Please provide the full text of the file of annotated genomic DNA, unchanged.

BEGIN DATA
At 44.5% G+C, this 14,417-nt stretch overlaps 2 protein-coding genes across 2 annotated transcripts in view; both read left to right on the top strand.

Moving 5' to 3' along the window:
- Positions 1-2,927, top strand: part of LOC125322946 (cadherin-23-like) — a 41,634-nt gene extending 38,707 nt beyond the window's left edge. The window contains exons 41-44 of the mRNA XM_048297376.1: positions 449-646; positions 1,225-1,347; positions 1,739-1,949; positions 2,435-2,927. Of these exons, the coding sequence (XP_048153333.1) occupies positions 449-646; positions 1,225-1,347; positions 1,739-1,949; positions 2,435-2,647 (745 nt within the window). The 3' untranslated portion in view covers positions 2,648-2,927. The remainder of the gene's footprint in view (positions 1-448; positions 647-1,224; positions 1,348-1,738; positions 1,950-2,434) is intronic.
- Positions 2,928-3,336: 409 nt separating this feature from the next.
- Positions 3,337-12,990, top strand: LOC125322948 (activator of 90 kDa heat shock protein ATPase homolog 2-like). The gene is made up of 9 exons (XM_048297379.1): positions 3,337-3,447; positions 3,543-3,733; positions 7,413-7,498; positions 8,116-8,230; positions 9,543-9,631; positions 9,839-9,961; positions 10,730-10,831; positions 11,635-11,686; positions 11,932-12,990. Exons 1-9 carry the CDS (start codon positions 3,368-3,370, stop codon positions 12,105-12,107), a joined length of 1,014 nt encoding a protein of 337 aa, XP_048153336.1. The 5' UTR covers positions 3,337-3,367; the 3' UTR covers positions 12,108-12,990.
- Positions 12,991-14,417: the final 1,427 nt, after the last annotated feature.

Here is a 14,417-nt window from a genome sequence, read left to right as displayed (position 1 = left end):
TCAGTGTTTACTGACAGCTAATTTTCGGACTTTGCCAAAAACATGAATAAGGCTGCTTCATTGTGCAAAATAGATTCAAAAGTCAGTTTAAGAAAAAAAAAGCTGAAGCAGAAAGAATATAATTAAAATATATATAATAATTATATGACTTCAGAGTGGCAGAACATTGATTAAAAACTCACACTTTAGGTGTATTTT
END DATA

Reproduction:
At 44.5% G+C, this 14,417-nt stretch overlaps 2 protein-coding genes across 2 annotated transcripts in view; both read left to right on the top strand.

Moving 5' to 3' along the window:
- Positions 1-2,927, top strand: part of LOC125322946 (cadherin-23-like) — a 41,634-nt gene extending 38,707 nt beyond the window's left edge. The window contains exons 41-44 of the mRNA XM_048297376.1: positions 449-646; positions 1,225-1,347; positions 1,739-1,949; positions 2,435-2,927. Of these exons, the coding sequence (XP_048153333.1) occupies positions 449-646; positions 1,225-1,347; positions 1,739-1,949; positions 2,435-2,647 (745 nt within the window). The 3' untranslated portion in view covers positions 2,648-2,927. The remainder of the gene's footprint in view (positions 1-448; positions 647-1,224; positions 1,348-1,738; positions 1,950-2,434) is intronic.
- Positions 2,928-3,336: 409 nt separating this feature from the next.
- Positions 3,337-12,990, top strand: LOC125322948 (activator of 90 kDa heat shock protein ATPase homolog 2-like). The gene is made up of 9 exons (XM_048297379.1): positions 3,337-3,447; positions 3,543-3,733; positions 7,413-7,498; positions 8,116-8,230; positions 9,543-9,631; positions 9,839-9,961; positions 10,730-10,831; positions 11,635-11,686; positions 11,932-12,990. Exons 1-9 carry the CDS (start codon positions 3,368-3,370, stop codon positions 12,105-12,107), a joined length of 1,014 nt encoding a protein of 337 aa, XP_048153336.1. The 5' UTR covers positions 3,337-3,367; the 3' UTR covers positions 12,108-12,990.
- Positions 12,991-14,417: the final 1,427 nt, after the last annotated feature.

Here is a 14,417-nt window from a genome sequence, read left to right as displayed (position 1 = left end):
TCAGTGTTTACTGACAGCTAATTTTCGGACTTTGCCAAAAACATGAATAAGGCTGCTTCATTGTGCAAAATAGATTCAAAAGTCAGTTTAAGAAAAAAAAAGCTGAAGCAGAAAGAATATAATTAAAATATATATAATAATTATATGACTTCAGAGTGGCAGAACATTGATTAAAAACTCACACTTTAGGTGTATTTT